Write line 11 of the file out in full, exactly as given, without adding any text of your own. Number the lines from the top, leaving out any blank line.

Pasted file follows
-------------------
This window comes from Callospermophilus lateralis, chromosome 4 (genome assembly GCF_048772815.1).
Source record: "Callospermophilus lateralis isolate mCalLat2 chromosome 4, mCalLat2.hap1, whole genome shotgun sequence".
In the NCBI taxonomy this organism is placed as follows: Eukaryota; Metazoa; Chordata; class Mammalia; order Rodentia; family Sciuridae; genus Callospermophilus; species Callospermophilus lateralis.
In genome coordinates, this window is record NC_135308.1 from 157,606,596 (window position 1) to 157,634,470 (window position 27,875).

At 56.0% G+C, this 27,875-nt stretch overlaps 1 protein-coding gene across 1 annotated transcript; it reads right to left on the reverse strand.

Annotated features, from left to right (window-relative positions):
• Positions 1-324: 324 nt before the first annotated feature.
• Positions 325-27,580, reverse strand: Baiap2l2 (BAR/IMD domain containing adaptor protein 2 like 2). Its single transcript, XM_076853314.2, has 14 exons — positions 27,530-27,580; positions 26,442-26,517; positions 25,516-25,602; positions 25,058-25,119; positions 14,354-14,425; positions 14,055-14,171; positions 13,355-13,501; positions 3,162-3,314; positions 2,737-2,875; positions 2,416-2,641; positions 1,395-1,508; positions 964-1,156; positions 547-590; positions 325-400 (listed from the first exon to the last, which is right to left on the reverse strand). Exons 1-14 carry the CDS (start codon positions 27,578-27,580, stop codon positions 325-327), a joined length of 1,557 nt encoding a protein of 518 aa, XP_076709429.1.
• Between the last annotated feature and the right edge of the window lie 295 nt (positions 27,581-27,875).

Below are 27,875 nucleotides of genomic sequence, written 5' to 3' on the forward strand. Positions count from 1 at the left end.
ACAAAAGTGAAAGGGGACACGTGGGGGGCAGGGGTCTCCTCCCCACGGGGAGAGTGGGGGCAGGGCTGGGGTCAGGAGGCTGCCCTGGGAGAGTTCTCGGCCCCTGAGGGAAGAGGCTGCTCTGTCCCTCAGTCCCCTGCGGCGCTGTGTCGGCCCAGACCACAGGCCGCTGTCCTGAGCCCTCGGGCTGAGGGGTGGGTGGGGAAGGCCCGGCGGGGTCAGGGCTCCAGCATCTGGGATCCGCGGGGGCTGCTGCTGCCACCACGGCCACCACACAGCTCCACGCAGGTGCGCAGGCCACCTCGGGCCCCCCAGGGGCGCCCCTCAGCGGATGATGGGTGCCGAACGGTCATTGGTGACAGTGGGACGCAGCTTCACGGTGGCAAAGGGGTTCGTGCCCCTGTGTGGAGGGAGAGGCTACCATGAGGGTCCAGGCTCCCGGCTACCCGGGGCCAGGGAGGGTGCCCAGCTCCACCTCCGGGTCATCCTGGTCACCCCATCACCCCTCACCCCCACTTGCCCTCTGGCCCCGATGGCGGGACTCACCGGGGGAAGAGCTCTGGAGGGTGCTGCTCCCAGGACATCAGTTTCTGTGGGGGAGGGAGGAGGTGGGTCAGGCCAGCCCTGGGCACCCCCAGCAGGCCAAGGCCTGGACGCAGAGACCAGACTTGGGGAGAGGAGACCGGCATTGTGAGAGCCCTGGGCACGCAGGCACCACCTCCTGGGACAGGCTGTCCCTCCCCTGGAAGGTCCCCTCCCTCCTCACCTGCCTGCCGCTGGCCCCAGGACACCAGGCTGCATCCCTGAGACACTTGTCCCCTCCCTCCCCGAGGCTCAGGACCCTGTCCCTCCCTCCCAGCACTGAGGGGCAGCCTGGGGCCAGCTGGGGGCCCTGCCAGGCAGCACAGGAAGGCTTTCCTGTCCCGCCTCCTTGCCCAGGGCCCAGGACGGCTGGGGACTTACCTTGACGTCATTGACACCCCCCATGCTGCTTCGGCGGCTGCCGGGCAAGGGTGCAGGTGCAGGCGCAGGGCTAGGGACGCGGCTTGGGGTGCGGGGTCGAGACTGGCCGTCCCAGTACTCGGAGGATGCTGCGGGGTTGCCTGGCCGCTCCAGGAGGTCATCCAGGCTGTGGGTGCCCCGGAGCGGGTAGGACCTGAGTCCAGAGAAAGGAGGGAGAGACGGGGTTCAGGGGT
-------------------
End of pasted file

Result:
ACAAAAGTGAAAGGGGACACGTGGGGGGCAGGGGTCTCCTCCCCACGGGGAGAGTGGGGGCAGGGCTGGGGTCAGGAGGCTGCCCTGGGAGAGTTCTCGGCCCCTGAGGGAAGAGGCTGCTCTGTCCCTCAGTCCCCTGCGGCGCTGTGTCGGCCCAGACCACAGGCCGCTGTCCTGAGCCCTCGGGCTGAGGGGTGGGTGGGGAAGGCCCGGCGGGGTCAGGGCTCCAGCATCTGGGATCCGCGGGGGCTGCTGCTGCCACCACGGCCACCACACAGCTCCACGCAGGTGCGCAGGCCACCTCGGGCCCCCCAGGGGCGCCCCTCAGCGGATGATGGGTGCCGAACGGTCATTGGTGACAGTGGGACGCAGCTTCACGGTGGCAAAGGGGTTCGTGCCCCTGTGTGGAGGGAGAGGCTACCATGAGGGTCCAGGCTCCCGGCTACCCGGGGCCAGGGAGGGTGCCCAGCTCCACCTCCGGGTCATCCTGGTCACCCCATCACCCCTCACCCCCACTTGCCCTCTGGCCCCGATGGCGGGACTCACCGGGGGAAGAGCTCTGGAGGGTGCTGCTCCCAGGACATCAGTTTCTGTGGGGGAGGGAGGAGGTGGGTCAGGCCAGCCCTGGGCACCCCCAGCAGGCCAAGGCCTGGACGCAGAGACCAGACTTGGGGAGAGGAGACCGGCATTGTGAGAGCCCTGGGCACGCAGGCACCACCTCCTGGGACAGGCTGTCCCTCCCCTGGAAGGTCCCCTCCCTCCTCACCTGCCTGCCGCTGGCCCCAGGACACCAGGCTGCATCCCTGAGACACTTGTCCCCTCCCTCCCCGAGGCTCAGGACCCTGTCCCTCCCTCCCAGCACTGAGGGGCAGCCTGGGGCCAGCTGGGGGCCCTGCCAGGCAGCACAGGAAGGCTTTCCTGTCCCGCCTCCTTGCCCAGGGCCCAGGACGGCTGGGGACTTACCTTGACGTCATTGACACCCCCCATGCTGCTTCGGCGGCTGCCGGGCAAGGGTGCAGGTGCAGGCGCAGGGCTAGGGACGCGGCTTGGGGTGCGGGGTCGAGACTGGCCGTCCCAGTACTCGGAGGATGCTGCGGGGTTGCCTGGCCGCTCCAGGAGGTCATCCAGGCTGTGGGTGCCCCGGAGCGGGTAGGACCTGAGTCCAGAGAAAGGAGGGAGAGACGGGGTTCAGGGGT